Many jazz artists try to force sampling, computer loops and synthesized textures into a relationship with acoustic instruments that just doesn’t work. On his new release, “Freak In,” Dave Douglas, though, lets both sides work things out on their own terms. The result is a musical friction that produces both heat and light.

Following his critically acclaimed work of last year, “The Infinite,” and 2000 Downbeat Jazz Critics’ poll winner, “Soul On Soul” (with several more releases packed in between), Douglas continues to work on paying off his trumpeting, composing and band leading debt to Miles Davis. This debt, though, involves little guilt and a lot of creativity. It would be easy to criticize Douglas for not being Miles, but even Miles himself was criticized for not being Miles after each of his successive transformations. Douglas has his own rich vision of how to fuse rock, funk and jazz elements and how to parcel out sonic space between acoustic and electric sounds.

Douglas uses electronic elements more extensively here than on his past releases. The sonic foreground is still his acoustic jazz trumpeting, but behind it rests a lush background of electronic textures produced by keyboardist Jamie Saft. The other musicians, an eclectic group of downtown New York jazz innovators, including Marc Ribot on guitar and Joey Baron on drums, add their own elements to the overall sound. Occasionally, these mixed-in extras — reverb guitar and thickly synthesized beats — threaten to slow the forward momentum, but even then they make for interesting moments of well-considered pause.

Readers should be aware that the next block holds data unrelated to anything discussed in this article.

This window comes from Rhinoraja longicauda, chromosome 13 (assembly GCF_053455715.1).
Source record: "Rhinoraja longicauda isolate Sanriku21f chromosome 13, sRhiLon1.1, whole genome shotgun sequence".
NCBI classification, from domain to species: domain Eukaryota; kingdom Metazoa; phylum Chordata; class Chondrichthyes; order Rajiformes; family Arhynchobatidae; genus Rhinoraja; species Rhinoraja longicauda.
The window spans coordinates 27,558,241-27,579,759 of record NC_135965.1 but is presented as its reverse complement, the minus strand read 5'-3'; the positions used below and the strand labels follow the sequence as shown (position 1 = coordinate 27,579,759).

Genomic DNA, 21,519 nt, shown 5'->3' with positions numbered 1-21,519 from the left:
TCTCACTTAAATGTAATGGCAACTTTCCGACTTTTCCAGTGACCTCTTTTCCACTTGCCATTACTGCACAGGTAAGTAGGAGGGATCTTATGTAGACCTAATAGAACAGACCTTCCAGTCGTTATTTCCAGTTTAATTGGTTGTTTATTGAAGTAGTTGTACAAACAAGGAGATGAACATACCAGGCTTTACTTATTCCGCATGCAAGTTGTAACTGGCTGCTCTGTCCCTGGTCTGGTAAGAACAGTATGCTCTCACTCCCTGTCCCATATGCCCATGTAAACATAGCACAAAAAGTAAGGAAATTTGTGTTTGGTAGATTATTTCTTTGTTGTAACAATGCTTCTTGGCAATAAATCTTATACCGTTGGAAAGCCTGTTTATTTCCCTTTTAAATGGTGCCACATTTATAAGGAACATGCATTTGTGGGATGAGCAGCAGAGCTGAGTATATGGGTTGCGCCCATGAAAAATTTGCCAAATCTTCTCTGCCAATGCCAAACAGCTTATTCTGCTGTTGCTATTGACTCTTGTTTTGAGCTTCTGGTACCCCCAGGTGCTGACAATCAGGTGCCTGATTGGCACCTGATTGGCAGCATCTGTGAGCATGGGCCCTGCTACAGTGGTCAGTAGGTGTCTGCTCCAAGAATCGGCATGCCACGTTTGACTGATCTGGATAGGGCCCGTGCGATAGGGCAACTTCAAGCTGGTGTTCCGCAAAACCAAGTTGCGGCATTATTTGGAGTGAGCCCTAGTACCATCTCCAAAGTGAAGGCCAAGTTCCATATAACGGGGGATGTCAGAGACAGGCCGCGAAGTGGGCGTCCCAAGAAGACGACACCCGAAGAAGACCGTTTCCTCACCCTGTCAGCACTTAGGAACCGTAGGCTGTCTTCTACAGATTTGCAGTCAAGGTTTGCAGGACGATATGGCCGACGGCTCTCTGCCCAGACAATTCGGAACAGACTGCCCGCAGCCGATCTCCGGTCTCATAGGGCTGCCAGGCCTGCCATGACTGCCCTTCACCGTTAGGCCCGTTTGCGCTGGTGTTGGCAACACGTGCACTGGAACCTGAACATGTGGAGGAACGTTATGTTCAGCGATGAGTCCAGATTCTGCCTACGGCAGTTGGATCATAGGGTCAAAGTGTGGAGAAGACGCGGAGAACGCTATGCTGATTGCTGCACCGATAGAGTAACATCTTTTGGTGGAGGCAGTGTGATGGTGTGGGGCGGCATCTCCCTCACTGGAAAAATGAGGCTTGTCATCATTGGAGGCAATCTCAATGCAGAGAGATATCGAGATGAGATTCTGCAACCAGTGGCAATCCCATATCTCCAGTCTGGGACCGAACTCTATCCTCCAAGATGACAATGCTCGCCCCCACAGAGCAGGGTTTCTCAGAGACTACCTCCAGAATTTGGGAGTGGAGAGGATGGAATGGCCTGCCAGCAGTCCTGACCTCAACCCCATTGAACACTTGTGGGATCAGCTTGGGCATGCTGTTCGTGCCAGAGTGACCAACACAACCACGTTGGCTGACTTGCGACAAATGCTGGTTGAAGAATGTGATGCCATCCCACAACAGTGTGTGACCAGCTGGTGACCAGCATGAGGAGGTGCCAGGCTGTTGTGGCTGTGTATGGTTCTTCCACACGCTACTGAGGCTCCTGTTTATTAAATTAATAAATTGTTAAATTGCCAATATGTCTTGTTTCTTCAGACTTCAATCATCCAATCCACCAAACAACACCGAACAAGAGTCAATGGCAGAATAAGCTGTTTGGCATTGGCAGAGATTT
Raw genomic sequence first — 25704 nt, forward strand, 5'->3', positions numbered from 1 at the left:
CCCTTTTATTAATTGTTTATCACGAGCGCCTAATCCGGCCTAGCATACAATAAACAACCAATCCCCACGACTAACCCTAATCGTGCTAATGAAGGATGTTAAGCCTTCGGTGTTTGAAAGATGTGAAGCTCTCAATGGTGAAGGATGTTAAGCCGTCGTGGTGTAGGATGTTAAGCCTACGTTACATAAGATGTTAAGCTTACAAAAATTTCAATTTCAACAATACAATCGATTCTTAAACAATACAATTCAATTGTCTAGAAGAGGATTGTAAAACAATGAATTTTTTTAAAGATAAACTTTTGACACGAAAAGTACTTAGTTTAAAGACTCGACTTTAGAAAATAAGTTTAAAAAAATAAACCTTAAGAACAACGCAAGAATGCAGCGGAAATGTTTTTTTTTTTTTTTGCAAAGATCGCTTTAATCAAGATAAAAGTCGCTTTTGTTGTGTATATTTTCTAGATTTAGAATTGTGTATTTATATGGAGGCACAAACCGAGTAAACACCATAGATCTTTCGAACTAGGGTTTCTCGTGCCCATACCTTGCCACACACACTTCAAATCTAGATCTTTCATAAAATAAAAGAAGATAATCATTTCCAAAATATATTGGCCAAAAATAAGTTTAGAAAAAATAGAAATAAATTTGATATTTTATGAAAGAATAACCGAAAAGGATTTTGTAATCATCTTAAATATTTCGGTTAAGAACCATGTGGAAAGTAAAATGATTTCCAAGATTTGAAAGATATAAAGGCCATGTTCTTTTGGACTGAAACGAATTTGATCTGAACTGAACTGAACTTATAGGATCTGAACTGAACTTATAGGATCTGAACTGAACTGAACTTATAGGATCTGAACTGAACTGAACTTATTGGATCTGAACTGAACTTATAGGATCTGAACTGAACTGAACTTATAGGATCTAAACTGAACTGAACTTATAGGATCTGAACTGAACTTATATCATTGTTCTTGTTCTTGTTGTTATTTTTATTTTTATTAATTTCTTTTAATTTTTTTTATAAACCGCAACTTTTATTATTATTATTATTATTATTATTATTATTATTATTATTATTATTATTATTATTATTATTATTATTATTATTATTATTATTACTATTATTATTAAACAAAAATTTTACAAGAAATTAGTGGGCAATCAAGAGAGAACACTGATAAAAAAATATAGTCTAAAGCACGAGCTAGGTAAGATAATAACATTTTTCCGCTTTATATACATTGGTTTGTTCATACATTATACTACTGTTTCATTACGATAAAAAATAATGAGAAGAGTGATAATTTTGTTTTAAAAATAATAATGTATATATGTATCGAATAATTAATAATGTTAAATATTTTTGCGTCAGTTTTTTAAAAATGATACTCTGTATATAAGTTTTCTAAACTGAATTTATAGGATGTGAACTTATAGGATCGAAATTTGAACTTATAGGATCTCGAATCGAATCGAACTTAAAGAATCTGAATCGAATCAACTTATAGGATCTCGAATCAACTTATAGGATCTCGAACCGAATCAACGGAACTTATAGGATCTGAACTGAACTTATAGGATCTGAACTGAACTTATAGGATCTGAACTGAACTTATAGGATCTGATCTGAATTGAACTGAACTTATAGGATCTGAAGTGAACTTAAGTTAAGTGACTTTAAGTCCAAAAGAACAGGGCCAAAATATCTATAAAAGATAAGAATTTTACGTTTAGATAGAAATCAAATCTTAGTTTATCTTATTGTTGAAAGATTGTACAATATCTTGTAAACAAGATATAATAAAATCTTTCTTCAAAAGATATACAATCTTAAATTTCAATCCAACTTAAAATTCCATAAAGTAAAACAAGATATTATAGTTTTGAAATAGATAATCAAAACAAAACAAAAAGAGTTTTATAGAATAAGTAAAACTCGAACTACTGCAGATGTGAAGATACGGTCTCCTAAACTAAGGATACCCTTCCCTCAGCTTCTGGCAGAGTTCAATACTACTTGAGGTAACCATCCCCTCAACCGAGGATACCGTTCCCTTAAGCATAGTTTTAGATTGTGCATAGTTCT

Mostly though, the range of textures forms an organic whole, especially on the upbeat numbers. The title track opens with the high-speed tabla of Karsh Kale zooming alongside Baron’s drumming. Over this, Douglas and saxophonist Seamus Blake launch into intense improvisations. They swoop and dive, stepping aside only long enough to let Ribot tear into rough and raw guitar lines. On “The Great Schism,” also fast-paced, Brad Jones lays down a swirling bass line while the trumpet and tabla take on the complicated melody line in tandem. “Eastern Parkway” starts with a techno-sampled riff that blossoms into a funky groove. Its rockish energy, roaring under long, multipart solos, brings to mind the best of Weather Report.

While these fast numbers hold immediate appeal, the slower numbers are perhaps more intriguing. Moving to a meditative crawl on “Black Rock Park,” moments of silence are set off by minimalist solos, with Ribot and Douglas improvising with finicky precision, giving each note individual attention. This delicate palette also works well on “Maya.” Here, the rippling samples and softly synthesized keyboards form a pool over which the melody glides smoothly. “Porto Alegre” has a lush soundscape, with lingering arpeggios, brushed cymbals and calmly held trumpet notes. On these tunes, the electronics are aimed less at energy and more at feeling. Miles would dig it.

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